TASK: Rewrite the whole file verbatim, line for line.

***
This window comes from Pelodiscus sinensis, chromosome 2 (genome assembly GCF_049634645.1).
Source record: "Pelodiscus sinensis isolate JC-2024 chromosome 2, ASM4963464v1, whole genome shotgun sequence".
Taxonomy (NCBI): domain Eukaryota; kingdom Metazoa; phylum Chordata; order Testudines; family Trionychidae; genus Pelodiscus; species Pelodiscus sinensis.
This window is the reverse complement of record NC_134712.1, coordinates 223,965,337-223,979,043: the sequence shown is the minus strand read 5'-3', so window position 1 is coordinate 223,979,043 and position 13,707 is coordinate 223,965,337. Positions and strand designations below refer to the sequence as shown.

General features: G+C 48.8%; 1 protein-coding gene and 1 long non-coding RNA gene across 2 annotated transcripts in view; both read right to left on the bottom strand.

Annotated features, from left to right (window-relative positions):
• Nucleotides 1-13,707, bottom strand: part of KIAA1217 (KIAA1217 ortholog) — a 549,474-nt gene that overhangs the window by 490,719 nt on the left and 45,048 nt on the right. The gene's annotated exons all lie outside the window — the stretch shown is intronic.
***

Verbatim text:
This window comes from Pelodiscus sinensis, chromosome 2 (genome assembly GCF_049634645.1).
Source record: "Pelodiscus sinensis isolate JC-2024 chromosome 2, ASM4963464v1, whole genome shotgun sequence".
Taxonomy (NCBI): domain Eukaryota; kingdom Metazoa; phylum Chordata; order Testudines; family Trionychidae; genus Pelodiscus; species Pelodiscus sinensis.
This window is the reverse complement of record NC_134712.1, coordinates 223,965,337-223,979,043: the sequence shown is the minus strand read 5'-3', so window position 1 is coordinate 223,979,043 and position 13,707 is coordinate 223,965,337. Positions and strand designations below refer to the sequence as shown.

General features: G+C 48.8%; 1 protein-coding gene and 1 long non-coding RNA gene across 2 annotated transcripts in view; both read right to left on the bottom strand.

Annotated features, from left to right (window-relative positions):
• Nucleotides 1-13,707, bottom strand: part of KIAA1217 (KIAA1217 ortholog) — a 549,474-nt gene that overhangs the window by 490,719 nt on the left and 45,048 nt on the right. The gene's annotated exons all lie outside the window — the stretch shown is intronic.